Holocaust Memorial Day is on January 27, 2020 – as Auschwitz I, II and III were liberated by the Soviet Army on that day in 1945. 75 years will have passed. Over six million people were killed in the Holocaust. Most people died in concentration camps. Jews and Deaf people were targeted. In fact, if you were not a certain way or looked a certain way, you were considered imperfect to the Nazis and needed to be killed. The Nazis were trying to create a singular race that was perfect in their eyes, the Aryan race.

While there is a Holocaust Memorial for Deaf Jews in Tel Aviv, Israel that states it was established for the six thousand Deaf people that were killed in the Holocaust, there is no way to know for sure how many Deaf people were targeted.

The community has been exposed to information about the Holocaust through survivor stories on various shows. Deaf Mosaic, a Monthly Gallaudet University TV show interviewed a survivor, Stanley Teger, about his experience during the Holocaust. There are other interviews such as the one by Herb Larson; host of “Off Hand” a TV production of the Silent Network. He interviewed survivors such as Marion Intrator, Rose Feld Rosman, and Lotte Friedman. This was part of the LA TV Station and nationally over the Silent Network Satellite services.

Rochester Institute of Technology has a segment called Deaf People and WWII with rich documents and videos of individuals communicating about their experiences in ASL. This has given our community the opportunity to learn more about the impact of the Holocaust on the community.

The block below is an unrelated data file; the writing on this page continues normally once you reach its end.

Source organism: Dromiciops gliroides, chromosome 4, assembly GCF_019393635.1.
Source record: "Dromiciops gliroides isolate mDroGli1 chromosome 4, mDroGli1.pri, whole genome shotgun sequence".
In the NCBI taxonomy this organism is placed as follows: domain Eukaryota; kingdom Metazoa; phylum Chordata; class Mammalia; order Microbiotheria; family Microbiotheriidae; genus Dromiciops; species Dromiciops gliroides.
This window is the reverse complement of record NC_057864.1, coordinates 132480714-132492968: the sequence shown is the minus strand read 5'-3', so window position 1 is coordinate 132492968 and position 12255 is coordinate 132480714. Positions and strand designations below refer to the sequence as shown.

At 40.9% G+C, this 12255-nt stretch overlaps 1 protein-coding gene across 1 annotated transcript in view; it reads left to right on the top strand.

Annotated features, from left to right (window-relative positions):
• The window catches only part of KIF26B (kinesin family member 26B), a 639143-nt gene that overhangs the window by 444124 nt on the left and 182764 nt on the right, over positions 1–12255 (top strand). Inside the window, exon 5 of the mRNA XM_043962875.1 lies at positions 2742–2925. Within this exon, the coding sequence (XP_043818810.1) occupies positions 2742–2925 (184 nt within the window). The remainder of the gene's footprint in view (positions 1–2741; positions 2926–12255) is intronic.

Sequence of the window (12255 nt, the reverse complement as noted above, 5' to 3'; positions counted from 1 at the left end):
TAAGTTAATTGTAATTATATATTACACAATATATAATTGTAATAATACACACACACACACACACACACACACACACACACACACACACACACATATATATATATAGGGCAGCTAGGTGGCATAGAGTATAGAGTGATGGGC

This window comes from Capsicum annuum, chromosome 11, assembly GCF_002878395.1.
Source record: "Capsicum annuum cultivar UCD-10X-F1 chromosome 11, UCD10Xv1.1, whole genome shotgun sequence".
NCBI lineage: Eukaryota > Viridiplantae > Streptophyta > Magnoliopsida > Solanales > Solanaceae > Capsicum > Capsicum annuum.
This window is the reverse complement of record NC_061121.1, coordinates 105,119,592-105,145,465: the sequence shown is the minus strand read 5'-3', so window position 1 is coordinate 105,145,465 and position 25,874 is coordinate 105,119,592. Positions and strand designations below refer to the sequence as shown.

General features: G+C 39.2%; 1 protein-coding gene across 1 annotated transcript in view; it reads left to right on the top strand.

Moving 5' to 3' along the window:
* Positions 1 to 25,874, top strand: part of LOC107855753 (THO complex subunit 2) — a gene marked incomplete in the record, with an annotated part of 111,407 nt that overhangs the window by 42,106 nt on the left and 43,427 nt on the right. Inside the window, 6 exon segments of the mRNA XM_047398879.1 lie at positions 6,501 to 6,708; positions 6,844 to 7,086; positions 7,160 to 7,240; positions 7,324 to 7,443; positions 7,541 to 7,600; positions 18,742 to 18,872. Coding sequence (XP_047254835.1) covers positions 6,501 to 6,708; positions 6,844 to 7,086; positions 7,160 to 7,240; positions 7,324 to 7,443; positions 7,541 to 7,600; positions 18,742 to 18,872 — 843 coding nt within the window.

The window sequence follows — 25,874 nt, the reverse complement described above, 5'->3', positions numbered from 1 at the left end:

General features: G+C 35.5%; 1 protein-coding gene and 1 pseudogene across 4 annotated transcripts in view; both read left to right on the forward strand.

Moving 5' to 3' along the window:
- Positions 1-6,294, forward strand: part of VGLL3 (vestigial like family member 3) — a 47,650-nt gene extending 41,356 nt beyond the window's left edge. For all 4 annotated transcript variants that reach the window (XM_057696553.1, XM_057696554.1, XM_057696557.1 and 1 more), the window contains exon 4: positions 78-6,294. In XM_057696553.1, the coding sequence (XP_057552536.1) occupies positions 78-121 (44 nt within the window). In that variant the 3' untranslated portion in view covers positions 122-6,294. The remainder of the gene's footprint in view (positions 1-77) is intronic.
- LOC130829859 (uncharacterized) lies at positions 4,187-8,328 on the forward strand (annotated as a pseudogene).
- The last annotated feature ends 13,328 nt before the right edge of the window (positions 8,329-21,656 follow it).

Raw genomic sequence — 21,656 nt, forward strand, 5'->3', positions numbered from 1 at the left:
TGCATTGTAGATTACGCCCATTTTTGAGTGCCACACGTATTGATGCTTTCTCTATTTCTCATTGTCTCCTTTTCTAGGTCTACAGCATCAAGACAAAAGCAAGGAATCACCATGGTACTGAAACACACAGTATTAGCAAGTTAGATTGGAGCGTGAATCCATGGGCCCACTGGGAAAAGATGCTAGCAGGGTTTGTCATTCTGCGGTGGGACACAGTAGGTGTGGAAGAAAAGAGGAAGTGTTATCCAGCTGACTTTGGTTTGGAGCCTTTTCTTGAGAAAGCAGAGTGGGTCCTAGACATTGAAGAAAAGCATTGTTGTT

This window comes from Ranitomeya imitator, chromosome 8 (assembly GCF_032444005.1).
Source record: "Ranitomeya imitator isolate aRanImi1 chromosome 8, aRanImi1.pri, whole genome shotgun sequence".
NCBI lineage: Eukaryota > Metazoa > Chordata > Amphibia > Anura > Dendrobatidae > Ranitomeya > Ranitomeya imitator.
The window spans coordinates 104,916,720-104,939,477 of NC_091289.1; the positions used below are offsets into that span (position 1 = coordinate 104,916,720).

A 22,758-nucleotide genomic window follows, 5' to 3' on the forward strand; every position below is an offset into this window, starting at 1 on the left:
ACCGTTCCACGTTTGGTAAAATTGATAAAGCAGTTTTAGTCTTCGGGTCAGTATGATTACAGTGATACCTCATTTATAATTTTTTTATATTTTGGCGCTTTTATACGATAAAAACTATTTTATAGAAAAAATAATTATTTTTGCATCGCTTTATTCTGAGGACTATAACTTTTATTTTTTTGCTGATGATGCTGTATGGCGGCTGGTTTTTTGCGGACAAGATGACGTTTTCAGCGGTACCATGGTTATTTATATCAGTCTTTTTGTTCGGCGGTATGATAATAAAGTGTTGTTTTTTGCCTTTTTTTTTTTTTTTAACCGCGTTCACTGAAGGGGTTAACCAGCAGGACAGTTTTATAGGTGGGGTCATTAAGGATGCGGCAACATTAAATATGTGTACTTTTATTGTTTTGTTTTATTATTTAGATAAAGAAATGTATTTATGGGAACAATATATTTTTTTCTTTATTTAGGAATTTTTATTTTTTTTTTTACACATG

The Holocaust Museum has photographs of Deaf children learning with the Photo Credit: USHMM, courtesy of Samuel B. Zisman from Bavaria, Germany (1947-1948). Another photograph that was donated by a person whose mother, Rebeka Jaglom Wajbcblum was photographed in the picture.

A story from the photograph (part of the story is shared) Two sisters who participated in the Auschwitz-Birkenau revolt of October 1944 were daughters. Jakub and Rebeka (Jaglom) Wajcblum. Both parents were deaf and could not speak. Ester was among the four young women who were arrested as co-conspirators. After being tortured, she was publicly hanged in Auschwitz-Birkenau on January 5, 1945. Hanka was later transferred to Neustadt Glewe labor camp, a sub-camp of Ravensbrueck, where she was liberated in May 1945 at the age of sixteen.

For more information about how Deaf people were affected by the Holocaust, some good reading material listed on the website: Deaf People and World War II Reading Materials.

Editor’s Note: This article originally appeared on The Deaf Report under the same author. This article has been placed on Deaf Vee Journal for archiving purposes.